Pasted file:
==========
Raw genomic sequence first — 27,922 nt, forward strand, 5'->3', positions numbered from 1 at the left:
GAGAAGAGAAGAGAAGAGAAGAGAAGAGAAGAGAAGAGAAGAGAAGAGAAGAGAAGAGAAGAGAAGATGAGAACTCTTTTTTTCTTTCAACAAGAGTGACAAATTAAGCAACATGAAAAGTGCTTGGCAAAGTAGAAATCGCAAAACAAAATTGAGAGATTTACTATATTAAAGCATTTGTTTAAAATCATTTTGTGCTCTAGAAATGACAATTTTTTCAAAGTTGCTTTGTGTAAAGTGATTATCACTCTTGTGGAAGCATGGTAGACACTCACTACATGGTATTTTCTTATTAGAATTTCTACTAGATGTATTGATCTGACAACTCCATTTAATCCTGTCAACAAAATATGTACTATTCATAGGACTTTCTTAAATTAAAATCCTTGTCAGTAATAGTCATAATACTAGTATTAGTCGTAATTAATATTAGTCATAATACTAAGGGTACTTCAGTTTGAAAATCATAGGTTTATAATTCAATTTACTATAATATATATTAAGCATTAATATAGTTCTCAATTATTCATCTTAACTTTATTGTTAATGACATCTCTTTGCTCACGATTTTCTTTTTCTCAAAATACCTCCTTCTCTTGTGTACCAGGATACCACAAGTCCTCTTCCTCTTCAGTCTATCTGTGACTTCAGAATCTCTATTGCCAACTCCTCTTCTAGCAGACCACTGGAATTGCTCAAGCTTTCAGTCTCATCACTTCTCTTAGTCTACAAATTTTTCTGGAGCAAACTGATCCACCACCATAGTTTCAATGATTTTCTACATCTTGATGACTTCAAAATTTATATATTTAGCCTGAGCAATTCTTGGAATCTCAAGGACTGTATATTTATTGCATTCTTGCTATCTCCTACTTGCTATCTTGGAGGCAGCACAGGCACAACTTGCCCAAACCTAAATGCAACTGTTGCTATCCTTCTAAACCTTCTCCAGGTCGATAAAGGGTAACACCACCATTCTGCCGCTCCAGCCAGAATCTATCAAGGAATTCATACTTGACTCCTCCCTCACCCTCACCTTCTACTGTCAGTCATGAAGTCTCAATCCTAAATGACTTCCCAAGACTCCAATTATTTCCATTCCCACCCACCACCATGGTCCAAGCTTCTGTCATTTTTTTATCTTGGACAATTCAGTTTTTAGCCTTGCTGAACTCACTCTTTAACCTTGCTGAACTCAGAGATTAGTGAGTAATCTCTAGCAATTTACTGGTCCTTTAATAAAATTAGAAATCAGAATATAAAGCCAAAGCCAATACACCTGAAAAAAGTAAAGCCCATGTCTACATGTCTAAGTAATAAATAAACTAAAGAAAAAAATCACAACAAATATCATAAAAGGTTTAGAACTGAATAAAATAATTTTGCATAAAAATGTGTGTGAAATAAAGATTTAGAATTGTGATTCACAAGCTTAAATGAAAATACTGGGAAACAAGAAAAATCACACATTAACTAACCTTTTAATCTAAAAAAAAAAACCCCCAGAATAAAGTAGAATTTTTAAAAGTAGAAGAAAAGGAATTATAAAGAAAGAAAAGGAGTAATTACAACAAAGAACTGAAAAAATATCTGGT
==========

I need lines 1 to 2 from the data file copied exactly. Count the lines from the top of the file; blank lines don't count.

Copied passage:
Raw genomic sequence first — 27,922 nt, forward strand, 5'->3', positions numbered from 1 at the left:
GAGAAGAGAAGAGAAGAGAAGAGAAGAGAAGAGAAGAGAAGAGAAGAGAAGAGAAGAGAAGAGAAGATGAGAACTCTTTTTTTCTTTCAACAAGAGTGACAAATTAAGCAACATGAAAAGTGCTTGGCAAAGTAGAAATCGCAAAACAAAATTGAGAGATTTACTATATTAAAGCATTTGTTTAAAATCATTTTGTGCTCTAGAAATGACAATTTTTTCAAAGTTGCTTTGTGTAAAGTGATTATCACTCTTGTGGAAGCATGGTAGACACTCACTACATGGTATTTTCTTATTAGAATTTCTACTAGATGTATTGATCTGACAACTCCATTTAATCCTGTCAACAAAATATGTACTATTCATAGGACTTTCTTAAATTAAAATCCTTGTCAGTAATAGTCATAATACTAGTATTAGTCGTAATTAATATTAGTCATAATACTAAGGGTACTTCAGTTTGAAAATCATAGGTTTATAATTCAATTTACTATAATATATATTAAGCATTAATATAGTTCTCAATTATTCATCTTAACTTTATTGTTAATGACATCTCTTTGCTCACGATTTTCTTTTTCTCAAAATACCTCCTTCTCTTGTGTACCAGGATACCACAAGTCCTCTTCCTCTTCAGTCTATCTGTGACTTCAGAATCTCTATTGCCAACTCCTCTTCTAGCAGACCACTGGAATTGCTCAAGCTTTCAGTCTCATCACTTCTCTTAGTCTACAAATTTTTCTGGAGCAAACTGATCCACCACCATAGTTTCAATGATTTTCTACATCTTGATGACTTCAAAATTTATATATTTAGCCTGAGCAATTCTTGGAATCTCAAGGACTGTATATTTATTGCATTCTTGCTATCTCCTACTTGCTATCTTGGAGGCAGCACAGGCACAACTTGCCCAAACCTAAATGCAACTGTTGCTATCCTTCTAAACCTTCTCCAGGTCGATAAAGGGTAACACCACCATTCTGCCGCTCCAGCCAGAATCTATCAAGGAATTCATACTTGACTCCTCCCTCACCCTCACCTTCTACTGTCAGTCATGAAGTCTCAATCCTAAATGACTTCCCAAGACTCCAATTATTTCCATTCCCACCCACCACCATGGTCCAAGCTTCTGTCATTTTTTTATCTTGGACAATTCAGTTTTTAGCCTTGCTGAACTCACTCTTTAACCTTGCTGAACTCAGAGATTAGTGAGTAATCTCTAGCAATTTACTGGTCCTTTAATAAAATTAGAAATCAGAATATAAAGCCAAAGCCAATACACCTGAAAAAAGTAAAGCCCATGTCTACATGTCTAAGTAATAAATAAACTAAAGAAAAAAATCACAACAAATATCATAAAAGGTTTAGAACTGAATAAAATAATTTTGCATAAAAATGTGTGTGAAATAAAGATTTAGAATTGTGATTCACAAGCTTAAATGAAAATACTGGGAAACAAGAAAAATCACACATTAACTAACCTTTTAATCTAAAAAAAAAAACCCCCAGAATAAAGTAGAATTTTTAAAAGTAGAAGAAAAGGAATTATAAAGAAAGAAAAGGAGTAATTACAACAAAGAACTGAAAAAATATCTGGT